Something’s missing from my education: Using a cross sectional survey to examine the needs and interest of Canadian medical students relating to their roles as teachers and educator
Alim Nagji, Karen Leslie, Eric Wong, Doug Myhre, Meredith Young, Ming-Ka Chan
Background: Current theory in medical education emphasizes engaging learners as educators while tailoring teaching to their learning needs. However, little is known about learners’ perceptions of their proposed roles as teachers and educators.
Methods: Canadian medical students were invited to complete an English language online questionnaire structured to include: teaching experience, participation and/or awareness of teacherdevelopment at their school and awareness and/or interest in furthertraining in medical education.The survey was developed by the Canadian Association for Medical Education (CAME) Membership Subcommittee, and distributed via the Canadian Federation of Medical Students (CFMS) email list and the CAME twitter accountin March 2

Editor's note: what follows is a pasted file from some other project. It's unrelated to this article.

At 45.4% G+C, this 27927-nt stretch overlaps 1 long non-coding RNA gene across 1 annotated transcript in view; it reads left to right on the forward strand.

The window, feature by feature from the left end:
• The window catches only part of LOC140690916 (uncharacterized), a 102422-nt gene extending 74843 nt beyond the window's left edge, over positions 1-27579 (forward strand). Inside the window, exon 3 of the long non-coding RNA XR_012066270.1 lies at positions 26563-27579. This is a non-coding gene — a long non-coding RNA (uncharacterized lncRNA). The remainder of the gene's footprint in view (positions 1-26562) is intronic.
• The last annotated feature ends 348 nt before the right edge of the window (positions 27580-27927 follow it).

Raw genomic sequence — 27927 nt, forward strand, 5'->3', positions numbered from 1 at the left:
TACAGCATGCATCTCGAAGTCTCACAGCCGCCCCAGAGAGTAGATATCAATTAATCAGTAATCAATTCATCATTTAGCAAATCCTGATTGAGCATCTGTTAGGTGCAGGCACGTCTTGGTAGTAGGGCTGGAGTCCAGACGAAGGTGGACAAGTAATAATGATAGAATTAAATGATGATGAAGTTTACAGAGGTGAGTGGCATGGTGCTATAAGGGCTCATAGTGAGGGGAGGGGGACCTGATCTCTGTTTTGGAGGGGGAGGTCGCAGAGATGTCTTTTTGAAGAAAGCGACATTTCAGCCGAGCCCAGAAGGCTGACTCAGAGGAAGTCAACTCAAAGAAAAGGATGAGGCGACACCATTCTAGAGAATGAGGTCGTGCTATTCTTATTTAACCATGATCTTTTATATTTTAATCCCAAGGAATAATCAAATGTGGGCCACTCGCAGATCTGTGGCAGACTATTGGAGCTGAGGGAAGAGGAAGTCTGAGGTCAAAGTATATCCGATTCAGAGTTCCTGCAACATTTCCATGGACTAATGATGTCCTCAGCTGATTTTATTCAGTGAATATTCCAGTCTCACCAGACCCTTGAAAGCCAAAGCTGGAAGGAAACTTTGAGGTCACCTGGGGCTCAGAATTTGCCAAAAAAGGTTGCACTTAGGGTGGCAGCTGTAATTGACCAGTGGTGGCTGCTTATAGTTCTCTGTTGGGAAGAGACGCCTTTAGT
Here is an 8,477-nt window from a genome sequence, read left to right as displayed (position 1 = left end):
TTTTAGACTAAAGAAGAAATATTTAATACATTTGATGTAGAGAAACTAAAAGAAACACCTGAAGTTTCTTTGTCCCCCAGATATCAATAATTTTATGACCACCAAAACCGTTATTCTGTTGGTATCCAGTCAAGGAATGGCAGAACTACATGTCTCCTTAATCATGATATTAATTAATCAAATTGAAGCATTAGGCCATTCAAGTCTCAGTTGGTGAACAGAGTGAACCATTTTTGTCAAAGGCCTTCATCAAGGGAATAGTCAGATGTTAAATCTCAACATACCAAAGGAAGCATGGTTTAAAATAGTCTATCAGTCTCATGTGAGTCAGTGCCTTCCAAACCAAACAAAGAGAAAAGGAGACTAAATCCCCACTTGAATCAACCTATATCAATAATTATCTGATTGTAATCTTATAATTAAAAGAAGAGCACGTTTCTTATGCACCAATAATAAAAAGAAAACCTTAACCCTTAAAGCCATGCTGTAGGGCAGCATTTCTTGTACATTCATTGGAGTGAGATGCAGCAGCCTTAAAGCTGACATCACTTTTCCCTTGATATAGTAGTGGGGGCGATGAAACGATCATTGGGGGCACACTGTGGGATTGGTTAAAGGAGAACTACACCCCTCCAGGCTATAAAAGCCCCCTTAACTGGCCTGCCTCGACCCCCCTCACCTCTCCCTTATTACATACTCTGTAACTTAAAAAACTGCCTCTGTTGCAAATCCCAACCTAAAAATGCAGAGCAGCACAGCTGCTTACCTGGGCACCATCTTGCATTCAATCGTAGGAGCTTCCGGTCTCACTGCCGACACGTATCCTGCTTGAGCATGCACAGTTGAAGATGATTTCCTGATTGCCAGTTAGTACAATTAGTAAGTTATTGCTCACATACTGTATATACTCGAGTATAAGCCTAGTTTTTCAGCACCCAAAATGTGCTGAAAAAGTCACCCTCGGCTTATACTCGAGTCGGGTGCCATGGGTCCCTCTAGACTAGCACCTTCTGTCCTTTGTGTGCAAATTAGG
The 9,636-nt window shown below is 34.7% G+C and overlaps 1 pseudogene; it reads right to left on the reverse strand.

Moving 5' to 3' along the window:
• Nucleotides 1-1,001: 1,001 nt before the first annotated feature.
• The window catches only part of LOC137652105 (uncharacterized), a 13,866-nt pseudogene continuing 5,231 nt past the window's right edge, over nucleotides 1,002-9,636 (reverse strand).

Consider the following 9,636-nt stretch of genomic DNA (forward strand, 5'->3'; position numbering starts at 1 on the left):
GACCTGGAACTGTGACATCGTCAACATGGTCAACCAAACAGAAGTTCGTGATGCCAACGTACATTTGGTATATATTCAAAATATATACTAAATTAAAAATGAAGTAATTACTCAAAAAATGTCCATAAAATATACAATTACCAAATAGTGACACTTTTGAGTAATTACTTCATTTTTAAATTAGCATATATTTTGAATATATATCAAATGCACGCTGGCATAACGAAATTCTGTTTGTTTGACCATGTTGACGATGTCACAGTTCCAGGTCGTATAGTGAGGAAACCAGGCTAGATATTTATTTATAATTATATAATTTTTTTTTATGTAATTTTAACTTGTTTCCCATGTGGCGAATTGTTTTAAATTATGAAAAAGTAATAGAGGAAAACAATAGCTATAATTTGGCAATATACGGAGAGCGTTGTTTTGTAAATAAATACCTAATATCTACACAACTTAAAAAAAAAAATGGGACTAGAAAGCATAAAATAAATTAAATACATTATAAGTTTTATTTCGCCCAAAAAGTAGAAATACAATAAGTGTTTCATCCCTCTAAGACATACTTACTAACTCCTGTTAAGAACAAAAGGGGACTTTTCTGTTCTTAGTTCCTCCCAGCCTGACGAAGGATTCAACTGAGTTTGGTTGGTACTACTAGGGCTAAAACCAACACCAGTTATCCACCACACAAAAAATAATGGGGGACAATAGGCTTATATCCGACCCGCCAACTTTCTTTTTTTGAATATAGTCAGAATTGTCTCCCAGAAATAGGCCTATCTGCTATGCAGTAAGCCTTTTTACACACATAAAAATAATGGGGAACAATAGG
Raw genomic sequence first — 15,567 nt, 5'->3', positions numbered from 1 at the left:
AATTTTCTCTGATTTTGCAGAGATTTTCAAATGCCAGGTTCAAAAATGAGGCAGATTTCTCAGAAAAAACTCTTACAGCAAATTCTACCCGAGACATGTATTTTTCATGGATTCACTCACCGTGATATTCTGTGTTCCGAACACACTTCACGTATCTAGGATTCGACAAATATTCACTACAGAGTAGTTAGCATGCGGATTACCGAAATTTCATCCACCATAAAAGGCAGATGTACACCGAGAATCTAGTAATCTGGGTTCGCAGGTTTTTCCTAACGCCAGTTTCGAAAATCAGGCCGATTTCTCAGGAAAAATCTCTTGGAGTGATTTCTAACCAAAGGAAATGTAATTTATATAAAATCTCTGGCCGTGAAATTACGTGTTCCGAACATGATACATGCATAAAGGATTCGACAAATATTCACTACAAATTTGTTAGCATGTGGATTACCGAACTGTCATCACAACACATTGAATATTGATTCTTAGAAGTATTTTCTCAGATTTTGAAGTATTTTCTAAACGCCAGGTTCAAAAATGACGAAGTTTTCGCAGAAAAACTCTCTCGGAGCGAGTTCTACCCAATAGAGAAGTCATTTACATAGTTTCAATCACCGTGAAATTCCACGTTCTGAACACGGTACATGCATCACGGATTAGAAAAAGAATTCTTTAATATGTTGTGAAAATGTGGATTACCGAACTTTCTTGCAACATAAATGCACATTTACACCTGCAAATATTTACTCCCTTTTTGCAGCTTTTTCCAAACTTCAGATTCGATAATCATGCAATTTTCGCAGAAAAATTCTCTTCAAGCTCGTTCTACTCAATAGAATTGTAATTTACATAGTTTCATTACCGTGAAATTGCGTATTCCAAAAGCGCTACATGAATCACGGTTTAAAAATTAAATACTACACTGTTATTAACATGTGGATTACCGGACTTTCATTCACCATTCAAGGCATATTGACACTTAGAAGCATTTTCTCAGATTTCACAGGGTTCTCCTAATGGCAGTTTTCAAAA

Results: Of the 169 undergraduate medical student respondents, 36% (n=61) reported a lack of prior teaching experience and 45%(n=73)were unsure if their school provided teaching instruction. Overall, 91% (n=150) indicated that they planned to incorporate teaching or medical education into their future careers.Conclusion: While the majority of medical student respondents are expecting or planning to teach, most report not having access to adequate training through medical school. Further effort is necessary to support medical students as teachers to prepare them for increased teaching responsibilities as residents and to expose them to potential careers in medical education.
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